Are you thinking about living in Dublin? As someone who has lived in this fantastic city for 12 years, I’d love to give you a run-down of everything you need to know to start your life in Dublin, Ireland with my easy expat’s guide!

This city weaves the old and the new like no other – from its Viking history to hundred year old pubs, from traditional Irish music to street buskers, and from Georgian architecture to the greenest urban parks.

Dublin City is a diverse place to live in with cosmopolitan comforts but it still feels more relaxed than other European capitals.

With your friendly Irish guiding you (that’s me!), let’s have a look at the most important things to consider when moving to your new city – Dublin!

You might also like:


living in Dublin pinterest pin

Full disclosure! See those links below? If you happen to click on one of these and purchase something I recommend, I’ll get a small commission (wohoo). Don’t worry, this is at no extra cost to you (in fact, often I’ll have some discounts you can enjoy!). As an Amazon Associate, I earn from qualifying sales. You can read my full disclaimer here.

A little about Dublin and living there 

Dublin, Ireland’s capital and largest city, is located on the east coast of the Emerald Isle and is practically divided in half by the River Liffey and bordered by majestic mountains and coastlines.

The Vikings first settled in Dublin in 841 AD which they called ‘Dyflin’ or ‘Dubh Linn’ meaning black pool and they made it the centre of their expansion and trade.

If you’re new to Dublin, you’ll want to visit the historical Dublin Castle built by the Normans in the 13th century by the order of King John to learn a bit about the history of the city.

One of the oldest universities in Europe is Trinity College and its library houses the ancient manuscript called the Book of Kells and I also highly recommend these must-visits:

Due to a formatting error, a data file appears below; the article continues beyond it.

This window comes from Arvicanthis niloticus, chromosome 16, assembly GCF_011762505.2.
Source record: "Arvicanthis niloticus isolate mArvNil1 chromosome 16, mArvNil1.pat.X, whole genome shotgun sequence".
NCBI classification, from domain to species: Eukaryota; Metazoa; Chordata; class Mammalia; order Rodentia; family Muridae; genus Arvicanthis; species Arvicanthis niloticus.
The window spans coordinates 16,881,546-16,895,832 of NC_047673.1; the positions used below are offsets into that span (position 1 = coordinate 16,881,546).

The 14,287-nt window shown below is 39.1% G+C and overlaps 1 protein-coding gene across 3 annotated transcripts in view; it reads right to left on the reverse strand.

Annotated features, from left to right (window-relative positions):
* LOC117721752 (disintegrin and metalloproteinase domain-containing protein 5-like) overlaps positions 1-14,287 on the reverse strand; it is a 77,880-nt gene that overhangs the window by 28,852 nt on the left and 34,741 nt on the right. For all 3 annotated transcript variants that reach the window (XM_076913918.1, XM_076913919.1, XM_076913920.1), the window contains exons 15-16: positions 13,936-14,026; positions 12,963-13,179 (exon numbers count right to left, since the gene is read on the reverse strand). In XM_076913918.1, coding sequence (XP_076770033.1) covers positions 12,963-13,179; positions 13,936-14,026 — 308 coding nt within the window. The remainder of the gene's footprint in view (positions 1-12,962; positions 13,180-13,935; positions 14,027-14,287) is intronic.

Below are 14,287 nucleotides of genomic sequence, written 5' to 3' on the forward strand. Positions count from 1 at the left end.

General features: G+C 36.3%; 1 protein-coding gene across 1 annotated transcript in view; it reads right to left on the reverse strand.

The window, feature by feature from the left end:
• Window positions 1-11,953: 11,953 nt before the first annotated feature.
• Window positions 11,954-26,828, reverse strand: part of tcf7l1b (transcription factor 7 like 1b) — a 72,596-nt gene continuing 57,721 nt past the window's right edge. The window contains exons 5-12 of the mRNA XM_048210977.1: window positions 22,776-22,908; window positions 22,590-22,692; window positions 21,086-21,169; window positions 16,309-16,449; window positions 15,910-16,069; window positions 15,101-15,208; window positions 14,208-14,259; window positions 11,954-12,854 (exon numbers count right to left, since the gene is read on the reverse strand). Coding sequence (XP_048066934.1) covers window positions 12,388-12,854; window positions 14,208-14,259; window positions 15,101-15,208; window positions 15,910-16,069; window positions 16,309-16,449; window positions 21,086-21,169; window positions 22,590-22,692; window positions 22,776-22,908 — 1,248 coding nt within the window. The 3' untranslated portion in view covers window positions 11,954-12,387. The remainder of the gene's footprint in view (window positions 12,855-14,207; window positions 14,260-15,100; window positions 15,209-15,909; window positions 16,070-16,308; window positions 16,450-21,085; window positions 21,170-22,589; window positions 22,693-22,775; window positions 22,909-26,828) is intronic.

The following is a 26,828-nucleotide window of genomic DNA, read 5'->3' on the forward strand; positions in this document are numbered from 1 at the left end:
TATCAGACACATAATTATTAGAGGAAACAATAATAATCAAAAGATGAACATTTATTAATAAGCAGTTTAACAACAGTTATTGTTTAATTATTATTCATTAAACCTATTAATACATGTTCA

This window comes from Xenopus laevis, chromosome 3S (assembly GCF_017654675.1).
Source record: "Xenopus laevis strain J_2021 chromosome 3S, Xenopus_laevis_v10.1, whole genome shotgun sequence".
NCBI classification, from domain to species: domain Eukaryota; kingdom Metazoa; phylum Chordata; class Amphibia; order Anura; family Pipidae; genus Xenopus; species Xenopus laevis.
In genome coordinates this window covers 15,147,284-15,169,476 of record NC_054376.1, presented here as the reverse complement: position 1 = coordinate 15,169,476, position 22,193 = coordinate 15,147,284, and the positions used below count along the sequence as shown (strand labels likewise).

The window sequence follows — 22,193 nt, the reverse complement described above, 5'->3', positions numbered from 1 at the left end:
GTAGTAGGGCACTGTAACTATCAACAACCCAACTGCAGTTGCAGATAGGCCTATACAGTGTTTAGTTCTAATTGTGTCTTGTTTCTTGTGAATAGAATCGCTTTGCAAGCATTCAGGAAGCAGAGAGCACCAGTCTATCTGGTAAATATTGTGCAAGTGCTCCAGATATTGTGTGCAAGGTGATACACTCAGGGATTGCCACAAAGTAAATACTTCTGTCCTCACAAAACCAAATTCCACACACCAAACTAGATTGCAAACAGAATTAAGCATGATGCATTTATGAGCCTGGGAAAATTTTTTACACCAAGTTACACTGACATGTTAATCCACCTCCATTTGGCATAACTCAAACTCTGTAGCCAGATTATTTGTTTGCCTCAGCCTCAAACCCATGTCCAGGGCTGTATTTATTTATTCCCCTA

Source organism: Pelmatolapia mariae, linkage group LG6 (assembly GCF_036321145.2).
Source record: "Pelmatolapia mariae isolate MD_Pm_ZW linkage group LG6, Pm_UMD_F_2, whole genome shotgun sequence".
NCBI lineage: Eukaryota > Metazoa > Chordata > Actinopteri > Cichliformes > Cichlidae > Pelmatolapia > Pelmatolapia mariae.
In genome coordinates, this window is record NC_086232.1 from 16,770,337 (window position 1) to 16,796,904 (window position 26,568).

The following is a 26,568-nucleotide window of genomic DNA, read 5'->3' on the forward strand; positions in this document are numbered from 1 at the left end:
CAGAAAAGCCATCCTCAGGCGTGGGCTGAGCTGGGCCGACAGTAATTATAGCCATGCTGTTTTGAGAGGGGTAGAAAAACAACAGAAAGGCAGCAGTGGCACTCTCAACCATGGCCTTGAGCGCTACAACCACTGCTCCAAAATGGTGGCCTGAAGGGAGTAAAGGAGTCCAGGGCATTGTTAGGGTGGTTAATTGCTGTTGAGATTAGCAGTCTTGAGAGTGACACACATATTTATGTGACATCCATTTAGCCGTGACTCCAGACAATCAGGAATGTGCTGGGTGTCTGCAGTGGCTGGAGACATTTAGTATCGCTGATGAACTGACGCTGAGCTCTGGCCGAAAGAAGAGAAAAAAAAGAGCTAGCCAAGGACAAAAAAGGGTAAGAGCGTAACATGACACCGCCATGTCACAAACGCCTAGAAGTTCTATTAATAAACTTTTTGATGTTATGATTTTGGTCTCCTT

• Christ Church Cathedral
  • the National Museum of Ireland
  • Kilmainhain Gaol
  • St. Patrick’s Cathedral
  • Guinness Storehouse
  • Jameson Distillery,
  • Charles Beatty Library (more like a museum).

Dublin was declared a UNESCO City of Literature because of its international standing in culture, creativity, and literary excellence. Literary giants such as Oscar Wilde, Bram Stoker (Dracula), and James Joyce were born in Ireland.

There are also many famous writers, actors, directors, and musicians (you’ve heard of U2, right?) who hail from Dublin.

Though the city’s population consists of a third of the whole country, but you’ll never feel lost because of the friendly people who are always up to having ‘the craic’.

With more than 700 traditional ‘old man’ pubs dotting the city, you’ll feel the buzz from the dark pint of Guinness (or a shot of Irish whiskey), the live Irish music, and the engaging Dubliners.

Ireland is ranked 8th for its quality of life according to the United Nations in 2022. Ireland was also named as the 3rd most peaceful country in the world in 2022, making Dublin an excellent choice for expats to stay. 

Helpful websites for living in Dublin, Ireland

Irish slang, words and sayings

I’ve seen some American TV shows where Irish people have been subtitled because nobody has a clue what they’re saying (I’m talking about you, Glee!). While we do speak English in Ireland (other than in the West of Ireland where some areas still speak Gaeilge), it’s sometimes difficult for foreigners to decipher what we’re saying.